Genre: Historical Fiction
Length: 528 pages
First Published: 2021
I received a complimentary copy of this book from Ballantine through NetGalley. Opinions expressed in this review are completely my own.
In a spin-off prequel of her bestseller, Lilac Girls, Martha Hall Kelly tells the tale of Caroline’s ancestor, a story inspired by true accounts. During the Civil War, Georgeann Woolsey feels trapped in a life of luxury and boldly enlists to become a Union nurse. There she meets an enslaved girl who joined the Union Army to flee her cruel mistress. Together they must face the cruelties of war and the inhumanity of their day.
Although I was excited to read Matha Hall Kelly’s foray into the Civil War, I’ve been putting Sunflower Sisters off for months because reading a 500-page novel is a large time commitment, even for me. Unfortunately, during the first few chapters, I found myself bored to tears. Maybe the story gets more interesting later, but every character was so flat that I decided it wasn’t worth wading through 400+ pages to find out.
Georgeanne “Georgey” Woolsey isn’t meant for the world of lavish parties and demure attitudes of women of her stature. So when the war ignites the nation, Georgey follows her passion for nursing during a time when doctors considered women a bother on the battlefront. In proving them wrong, she and her sister Eliza venture from New York to Washington, D.C., to Gettysburg and witness the unparalleled horrors of slavery as they become involved in the war effort.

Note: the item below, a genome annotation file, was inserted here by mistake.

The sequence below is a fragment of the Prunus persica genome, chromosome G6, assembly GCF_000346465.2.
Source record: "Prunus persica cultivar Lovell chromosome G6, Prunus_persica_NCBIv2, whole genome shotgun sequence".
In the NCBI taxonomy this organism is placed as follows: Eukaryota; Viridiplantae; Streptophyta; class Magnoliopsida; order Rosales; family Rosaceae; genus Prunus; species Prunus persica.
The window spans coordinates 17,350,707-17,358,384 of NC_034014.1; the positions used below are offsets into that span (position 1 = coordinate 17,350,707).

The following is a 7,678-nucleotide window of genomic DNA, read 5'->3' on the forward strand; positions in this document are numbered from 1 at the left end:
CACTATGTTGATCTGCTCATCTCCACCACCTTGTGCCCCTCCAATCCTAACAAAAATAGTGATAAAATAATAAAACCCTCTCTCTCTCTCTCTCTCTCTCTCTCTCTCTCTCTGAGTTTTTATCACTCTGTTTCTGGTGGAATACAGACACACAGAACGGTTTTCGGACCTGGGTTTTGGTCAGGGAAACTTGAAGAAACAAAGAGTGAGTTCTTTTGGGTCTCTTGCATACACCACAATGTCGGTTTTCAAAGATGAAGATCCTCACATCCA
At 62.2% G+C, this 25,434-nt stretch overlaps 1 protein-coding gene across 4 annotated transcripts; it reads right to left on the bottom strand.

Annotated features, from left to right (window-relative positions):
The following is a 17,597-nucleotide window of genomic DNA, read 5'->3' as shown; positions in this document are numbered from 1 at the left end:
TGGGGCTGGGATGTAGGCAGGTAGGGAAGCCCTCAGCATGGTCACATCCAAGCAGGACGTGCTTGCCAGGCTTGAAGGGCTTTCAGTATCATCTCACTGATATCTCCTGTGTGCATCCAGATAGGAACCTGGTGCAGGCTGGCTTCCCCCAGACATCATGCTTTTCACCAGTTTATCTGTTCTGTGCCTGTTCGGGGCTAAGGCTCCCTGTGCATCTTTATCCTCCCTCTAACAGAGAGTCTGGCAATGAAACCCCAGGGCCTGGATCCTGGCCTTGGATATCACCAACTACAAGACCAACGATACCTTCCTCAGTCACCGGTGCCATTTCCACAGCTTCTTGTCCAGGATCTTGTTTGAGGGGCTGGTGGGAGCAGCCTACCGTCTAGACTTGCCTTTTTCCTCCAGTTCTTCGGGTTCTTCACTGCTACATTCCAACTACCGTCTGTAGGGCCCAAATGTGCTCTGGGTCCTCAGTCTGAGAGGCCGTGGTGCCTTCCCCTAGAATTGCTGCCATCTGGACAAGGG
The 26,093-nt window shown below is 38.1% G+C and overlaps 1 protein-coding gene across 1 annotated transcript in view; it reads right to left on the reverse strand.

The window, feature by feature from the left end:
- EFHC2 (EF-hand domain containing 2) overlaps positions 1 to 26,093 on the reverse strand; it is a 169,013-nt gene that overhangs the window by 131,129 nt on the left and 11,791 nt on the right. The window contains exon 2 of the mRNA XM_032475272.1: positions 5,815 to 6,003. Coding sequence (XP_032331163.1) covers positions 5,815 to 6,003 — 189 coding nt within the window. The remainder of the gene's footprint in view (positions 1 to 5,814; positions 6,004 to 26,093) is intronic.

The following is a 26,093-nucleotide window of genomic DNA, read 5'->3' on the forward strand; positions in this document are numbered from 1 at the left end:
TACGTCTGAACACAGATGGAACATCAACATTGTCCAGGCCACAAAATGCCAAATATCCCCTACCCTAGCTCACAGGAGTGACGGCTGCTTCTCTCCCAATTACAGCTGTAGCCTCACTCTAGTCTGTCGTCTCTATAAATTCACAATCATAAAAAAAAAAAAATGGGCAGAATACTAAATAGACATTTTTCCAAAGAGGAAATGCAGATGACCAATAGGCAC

In the South, Jemma is enslaved on the Peeler Plantation in Maryland, where she lives with her mother and father. Her sister, Patience, is enslaved on the plantation next door and both live in fear of LeBaron, an abusive overseer who tracks their every move. When Jemma is sold by the cruel plantation mistress Anne-May at the same time the Union army comes through, she sees a chance to finally escape–but only by abandoning the family she loves.
Anne-May is left behind to run Peeler Planation when her husband joins the Union Army and her cherished brother enlists with the Confederates. In charge of the household, she uses the opportunity to follow her own ambitions and is drawn into a secret Southern network of spies, finally exposing herself to the fate she deserves.
Inspired by true accounts, Sunflower Sisters provides a vivid, detailed look at the Civil War experience, from the barbaric and inhumane plantations, to a war-torn New York City to the horrors of the battlefield. It’s a sweeping story of women caught in a country on the brink of collapse, in a society grappling with nationalism and unthinkable racial cruelty, a story still so relevant today.
About Martha Hall Kelly